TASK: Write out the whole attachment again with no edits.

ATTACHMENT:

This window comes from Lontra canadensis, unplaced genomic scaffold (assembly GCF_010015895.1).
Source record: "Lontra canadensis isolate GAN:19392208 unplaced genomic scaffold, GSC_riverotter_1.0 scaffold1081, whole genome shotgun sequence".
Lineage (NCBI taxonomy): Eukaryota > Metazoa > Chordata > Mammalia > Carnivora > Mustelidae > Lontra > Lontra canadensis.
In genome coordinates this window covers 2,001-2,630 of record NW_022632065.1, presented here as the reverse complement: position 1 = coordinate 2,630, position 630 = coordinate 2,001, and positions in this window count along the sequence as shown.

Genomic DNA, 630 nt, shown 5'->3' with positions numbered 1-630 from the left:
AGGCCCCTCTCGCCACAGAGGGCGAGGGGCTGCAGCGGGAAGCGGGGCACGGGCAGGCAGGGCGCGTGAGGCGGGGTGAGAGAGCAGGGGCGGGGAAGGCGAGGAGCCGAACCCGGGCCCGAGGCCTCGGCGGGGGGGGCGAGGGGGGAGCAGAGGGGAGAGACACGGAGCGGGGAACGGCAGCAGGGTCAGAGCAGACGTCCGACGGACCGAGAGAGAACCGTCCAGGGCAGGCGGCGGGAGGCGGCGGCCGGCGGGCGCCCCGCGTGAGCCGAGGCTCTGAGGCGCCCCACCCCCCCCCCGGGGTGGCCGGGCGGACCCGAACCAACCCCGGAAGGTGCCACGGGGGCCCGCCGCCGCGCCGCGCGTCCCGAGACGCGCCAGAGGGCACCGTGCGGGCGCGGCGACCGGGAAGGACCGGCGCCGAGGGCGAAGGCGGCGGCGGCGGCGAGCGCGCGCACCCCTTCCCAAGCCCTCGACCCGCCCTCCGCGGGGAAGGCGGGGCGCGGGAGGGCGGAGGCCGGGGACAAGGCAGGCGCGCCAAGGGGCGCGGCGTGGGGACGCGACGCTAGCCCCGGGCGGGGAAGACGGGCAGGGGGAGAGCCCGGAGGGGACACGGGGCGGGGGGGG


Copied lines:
This window comes from Lontra canadensis, unplaced genomic scaffold (assembly GCF_010015895.1).
Source record: "Lontra canadensis isolate GAN:19392208 unplaced genomic scaffold, GSC_riverotter_1.0 scaffold1081, whole genome shotgun sequence".
Lineage (NCBI taxonomy): Eukaryota > Metazoa > Chordata > Mammalia > Carnivora > Mustelidae > Lontra > Lontra canadensis.
In genome coordinates this window covers 2,001-2,630 of record NW_022632065.1, presented here as the reverse complement: position 1 = coordinate 2,630, position 630 = coordinate 2,001, and positions in this window count along the sequence as shown.

Genomic DNA, 630 nt, shown 5'->3' with positions numbered 1-630 from the left:
AGGCCCCTCTCGCCACAGAGGGCGAGGGGCTGCAGCGGGAAGCGGGGCACGGGCAGGCAGGGCGCGTGAGGCGGGGTGAGAGAGCAGGGGCGGGGAAGGCGAGGAGCCGAACCCGGGCCCGAGGCCTCGGCGGGGGGGGCGAGGGGGGAGCAGAGGGGAGAGACACGGAGCGGGGAACGGCAGCAGGGTCAGAGCAGACGTCCGACGGACCGAGAGAGAACCGTCCAGGGCAGGCGGCGGGAGGCGGCGGCCGGCGGGCGCCCCGCGTGAGCCGAGGCTCTGAGGCGCCCCACCCCCCCCCCGGGGTGGCCGGGCGGACCCGAACCAACCCCGGAAGGTGCCACGGGGGCCCGCCGCCGCGCCGCGCGTCCCGAGACGCGCCAGAGGGCACCGTGCGGGCGCGGCGACCGGGAAGGACCGGCGCCGAGGGCGAAGGCGGCGGCGGCGGCGAGCGCGCGCACCCCTTCCCAAGCCCTCGACCCGCCCTCCGCGGGGAAGGCGGGGCGCGGGAGGGCGGAGGCCGGGGACAAGGCAGGCGCGCCAAGGGGCGCGGCGTGGGGACGCGACGCTAGCCCCGGGCGGGGAAGACGGGCAGGGGGAGAGCCCGGAGGGGACACGGGGCGGGGGGGG